Generalists have the most competition.
As long as you remain a real estate generalist, you’ll be competing for clients with nearly every other agent in your marketing area. Your challenge will be to capture prospects’ attention, then somehow make yourself stand out as THE one who will serve them best.
That’s why so many agent choose to focus on one niche (or more than one) and direct their education and marketing efforts toward that niche.
That doesn’t mean they don’t take clients outside the niche, because most do. It does mean that they become the expert and the “go to” person in their niche.
To become that expert, it’s necessary to learn everything you can about the niche and the people who occupy it. Perhaps you’ve done that with your geographic territory, with a property type such as waterfront or farmland, or with a specialty like senior relocation or divorce real estate.
Maybe now it’s time to add another. Or, if you don’t have a niche, it’s time to choose one and get going.
But… some of the most popular (or high-priced) niches also have a good deal of competition.
Why not choose a niche that is under served, simply because it takes a lot more effort to become an expert.
Three that come to mind are:
- Selling fixers via rehab loans, such as FHA 203K loans or Fannie Mae’s HomeStyle Renovation Mortgage.
- Selling to seniors with Reverse Mortgages.
- Selling via 1031 Exchanges.
The field is not crowded with agents wanting to assist with these programs, simply because there is a lot to learn and digest. There are also other people you’ll have to work with in order to pull it all together.
Those people can include lenders, contractors, facilitators, and attorneys.
So what are the advantages?
Rehab loans: Knowing the ins and outs of these loans can be an advantage to both buyers and sellers.
You could sell your fixer listings to investors, but if those happen to be in short supply, you can market them to buyers who can’t afford to buy a move-in-ready home in their preferred neighborhood, but could buy and rehab.
And of course, if you have buyers who would love to take a “tired” home and turn it into their own dream, a rehab loan can help them make that dream come true.
A drawback is that the repairs must be done by licensed contractors, but some of those contractors are willing to put the new homeowners on the payroll to complete some of the work, such as painting.
The most commonly used rehab loans are FHA 203(k), which come in two varieties. The Limited or Streamline loans for homes that don’t need structural repairs, and the Standard loans. Streamline loans are limited to $35,000 for repairs while the standard loans have no limits beyond standard FHA limits.
Fannie Mae’s Homestyle Renovation loans offer a similar program for conventional loans. Learn more at: https://www.fanniemae.com/singlefamily/homestyle-renovation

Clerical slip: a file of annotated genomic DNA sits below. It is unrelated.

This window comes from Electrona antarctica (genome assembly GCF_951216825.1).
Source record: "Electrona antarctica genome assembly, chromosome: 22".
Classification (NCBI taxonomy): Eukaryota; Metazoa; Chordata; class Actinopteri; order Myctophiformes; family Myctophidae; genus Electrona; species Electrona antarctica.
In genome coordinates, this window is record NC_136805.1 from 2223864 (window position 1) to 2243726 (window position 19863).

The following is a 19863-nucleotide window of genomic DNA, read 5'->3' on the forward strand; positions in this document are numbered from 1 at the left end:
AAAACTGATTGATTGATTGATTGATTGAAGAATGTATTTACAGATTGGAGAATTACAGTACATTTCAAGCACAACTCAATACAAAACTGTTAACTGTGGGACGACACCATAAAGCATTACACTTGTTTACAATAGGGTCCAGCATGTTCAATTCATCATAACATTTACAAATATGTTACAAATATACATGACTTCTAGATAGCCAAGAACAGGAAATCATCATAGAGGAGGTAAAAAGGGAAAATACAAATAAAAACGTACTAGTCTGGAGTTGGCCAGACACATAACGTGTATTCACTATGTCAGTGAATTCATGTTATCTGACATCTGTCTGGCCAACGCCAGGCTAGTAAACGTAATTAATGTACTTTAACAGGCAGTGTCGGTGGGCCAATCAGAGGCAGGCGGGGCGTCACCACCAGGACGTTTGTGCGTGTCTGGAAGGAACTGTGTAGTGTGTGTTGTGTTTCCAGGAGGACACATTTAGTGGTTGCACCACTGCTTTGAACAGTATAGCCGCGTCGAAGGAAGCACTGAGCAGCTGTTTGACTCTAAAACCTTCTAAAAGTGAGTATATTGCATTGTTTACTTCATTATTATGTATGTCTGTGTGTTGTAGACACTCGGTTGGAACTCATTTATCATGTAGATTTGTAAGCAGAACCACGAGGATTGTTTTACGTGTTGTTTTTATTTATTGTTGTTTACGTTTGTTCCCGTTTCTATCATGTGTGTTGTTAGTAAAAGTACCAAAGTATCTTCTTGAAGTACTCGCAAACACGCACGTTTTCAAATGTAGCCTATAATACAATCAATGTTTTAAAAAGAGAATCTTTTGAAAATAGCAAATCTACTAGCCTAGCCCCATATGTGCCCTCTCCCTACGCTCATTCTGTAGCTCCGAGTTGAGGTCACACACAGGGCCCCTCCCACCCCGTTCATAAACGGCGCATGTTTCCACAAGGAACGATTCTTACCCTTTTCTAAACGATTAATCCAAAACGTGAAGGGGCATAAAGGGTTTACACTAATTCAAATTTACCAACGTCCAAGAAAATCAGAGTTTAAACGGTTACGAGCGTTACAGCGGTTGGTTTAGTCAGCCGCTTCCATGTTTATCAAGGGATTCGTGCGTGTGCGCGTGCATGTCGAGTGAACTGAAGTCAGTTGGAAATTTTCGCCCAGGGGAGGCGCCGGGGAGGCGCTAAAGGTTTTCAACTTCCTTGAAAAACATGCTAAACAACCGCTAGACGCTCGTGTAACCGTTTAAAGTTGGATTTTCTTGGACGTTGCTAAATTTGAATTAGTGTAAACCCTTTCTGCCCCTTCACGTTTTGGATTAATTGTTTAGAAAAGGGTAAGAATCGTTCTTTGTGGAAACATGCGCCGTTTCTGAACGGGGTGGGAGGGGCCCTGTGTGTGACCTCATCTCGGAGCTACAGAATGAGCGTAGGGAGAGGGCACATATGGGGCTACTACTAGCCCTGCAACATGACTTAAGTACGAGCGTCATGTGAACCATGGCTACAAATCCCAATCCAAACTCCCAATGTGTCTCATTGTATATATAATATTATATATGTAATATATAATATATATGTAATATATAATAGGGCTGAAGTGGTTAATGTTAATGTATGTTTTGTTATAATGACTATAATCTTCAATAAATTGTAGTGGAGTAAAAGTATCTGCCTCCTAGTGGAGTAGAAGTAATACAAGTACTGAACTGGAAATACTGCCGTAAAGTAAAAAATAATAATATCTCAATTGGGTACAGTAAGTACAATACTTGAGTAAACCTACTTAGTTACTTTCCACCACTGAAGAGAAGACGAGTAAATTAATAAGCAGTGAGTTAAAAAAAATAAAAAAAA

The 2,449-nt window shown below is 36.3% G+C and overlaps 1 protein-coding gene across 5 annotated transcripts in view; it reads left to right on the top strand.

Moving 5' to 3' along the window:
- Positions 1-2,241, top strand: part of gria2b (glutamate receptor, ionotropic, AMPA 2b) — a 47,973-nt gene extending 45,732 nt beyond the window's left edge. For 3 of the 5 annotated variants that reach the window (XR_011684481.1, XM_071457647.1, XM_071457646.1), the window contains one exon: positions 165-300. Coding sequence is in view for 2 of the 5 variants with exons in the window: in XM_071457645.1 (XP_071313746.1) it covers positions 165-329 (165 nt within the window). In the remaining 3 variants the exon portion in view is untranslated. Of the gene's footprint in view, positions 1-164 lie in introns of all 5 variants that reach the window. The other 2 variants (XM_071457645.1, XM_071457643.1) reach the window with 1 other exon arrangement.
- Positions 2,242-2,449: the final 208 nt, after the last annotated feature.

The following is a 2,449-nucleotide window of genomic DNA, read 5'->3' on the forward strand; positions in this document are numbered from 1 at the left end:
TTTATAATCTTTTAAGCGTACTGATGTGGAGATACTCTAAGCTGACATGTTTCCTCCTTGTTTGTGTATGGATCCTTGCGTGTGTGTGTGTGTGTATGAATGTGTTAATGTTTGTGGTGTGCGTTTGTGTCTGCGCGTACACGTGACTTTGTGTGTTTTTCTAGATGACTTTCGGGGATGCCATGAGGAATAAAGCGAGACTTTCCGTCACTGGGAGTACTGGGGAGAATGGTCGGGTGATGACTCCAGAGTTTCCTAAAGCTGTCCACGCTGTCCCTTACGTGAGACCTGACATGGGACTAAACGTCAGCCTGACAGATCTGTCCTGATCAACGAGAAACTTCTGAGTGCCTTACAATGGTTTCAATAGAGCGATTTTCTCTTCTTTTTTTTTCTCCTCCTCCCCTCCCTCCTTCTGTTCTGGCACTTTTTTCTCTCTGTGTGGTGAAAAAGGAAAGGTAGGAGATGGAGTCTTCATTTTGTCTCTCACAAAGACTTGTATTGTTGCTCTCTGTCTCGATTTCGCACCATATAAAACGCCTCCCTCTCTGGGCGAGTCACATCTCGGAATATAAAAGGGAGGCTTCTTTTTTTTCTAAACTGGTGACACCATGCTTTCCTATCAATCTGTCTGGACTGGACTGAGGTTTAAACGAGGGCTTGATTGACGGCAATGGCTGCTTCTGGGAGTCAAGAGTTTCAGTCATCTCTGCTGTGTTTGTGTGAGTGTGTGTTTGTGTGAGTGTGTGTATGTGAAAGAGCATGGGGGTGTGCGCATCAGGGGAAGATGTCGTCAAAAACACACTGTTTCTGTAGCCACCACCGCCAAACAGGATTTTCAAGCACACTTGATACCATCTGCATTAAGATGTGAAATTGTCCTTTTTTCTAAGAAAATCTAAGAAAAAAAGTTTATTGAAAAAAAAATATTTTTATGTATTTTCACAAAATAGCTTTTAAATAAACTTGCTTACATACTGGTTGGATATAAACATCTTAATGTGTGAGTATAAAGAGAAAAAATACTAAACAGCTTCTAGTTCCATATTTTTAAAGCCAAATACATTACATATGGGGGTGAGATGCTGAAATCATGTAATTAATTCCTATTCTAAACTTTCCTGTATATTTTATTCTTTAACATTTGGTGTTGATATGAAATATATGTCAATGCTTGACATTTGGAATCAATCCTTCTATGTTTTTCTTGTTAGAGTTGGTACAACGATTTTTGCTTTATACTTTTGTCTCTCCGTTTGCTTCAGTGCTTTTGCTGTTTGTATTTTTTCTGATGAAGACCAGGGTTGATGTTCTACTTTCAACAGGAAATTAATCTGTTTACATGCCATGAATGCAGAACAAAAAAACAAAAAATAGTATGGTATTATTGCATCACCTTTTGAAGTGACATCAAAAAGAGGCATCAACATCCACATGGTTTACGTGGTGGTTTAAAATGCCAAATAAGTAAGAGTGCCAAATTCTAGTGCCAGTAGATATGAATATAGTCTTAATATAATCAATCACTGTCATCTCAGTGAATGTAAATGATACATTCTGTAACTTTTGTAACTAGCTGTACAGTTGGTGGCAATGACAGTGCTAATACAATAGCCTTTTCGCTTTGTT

How to start: First, learn all you can about these loans, then find a lender (or two) who knows them inside and out. Your clients won’t be well-served if the lender is floundering around, trying to figure out how these loans are done.
Reverse Mortgages: At one time these were just a way for people with a good deal of equity to get rid of their mortgage payments and/or have some extra money coming in after retirement. At first they looked quite a lot like a scam.
Now, however, things seem to have changed. They’re still not for people who want to build equity to pass on to their children, but for some they can be a blessing.
Again, before you get involved, learn all you can. Then work only with lenders who know all the rules and who will explain the program in detail to your clients. They aren’t for everyone.
1031 Exchanges: Once known as Starker Exchanges, this program has also evolved over the years. This is a tax-deferral tool, and as such, it comes with strict requirements. One is that the property must be held for business or investment – personal residences are not eligible. Other requirements revolve around time lines, so time (speed) is of the essence.
As an agent you’ll work with other professionals, such as an attorney and a facilitator, to be sure you’ve dotted every i and crossed every t. Google 1031 exchanges for a variety of articles that explain how these exchanges are done and how your investors can benefit.
What’s in it for you – besides hard work?
For you as a real estate agent, the benefit is lack of competition – and the fact that once you build a reputation as an expert in any of these areas, you’ll be the agent who is referred to most often.
Of course, you might also get an extra measure of personal satisfaction.
QUOTE OF THE WEEK
“Entrepreneur, you have to be known for something, not anything, but something specific, why?
That’s your distinction.”
― Onyi Anyado
Not interested in those niches?
There are many others to choose from. Come over to my Real Estate Prospecting Letters page and browse the selection of specialized letters.
Maybe you’d like to serve first time buyers, relocating seniors, empty nesters, or couples going through divorce. Maybe you want to choose a geographic territory and be the person in the know in that area. Maybe you’d rather handle probate listings, help buyers purchase new construction, or focus on selling multifamily properties.
On my prospecting letters page you’ll find letter sets for those niches and several others. And… if you have a niche in mind but can’t find the letters you need, get in touch. I can write custom letters just for you or write a new set to add to the collection.
Whatever you do, I do encourage you to choose a niche (or two) so you have a focus for your marketing efforts and your information-gathering (otherwise known as self-education).
Niche and be the one graphics courtesy of Stuart Miles @ freedigitalphotos.net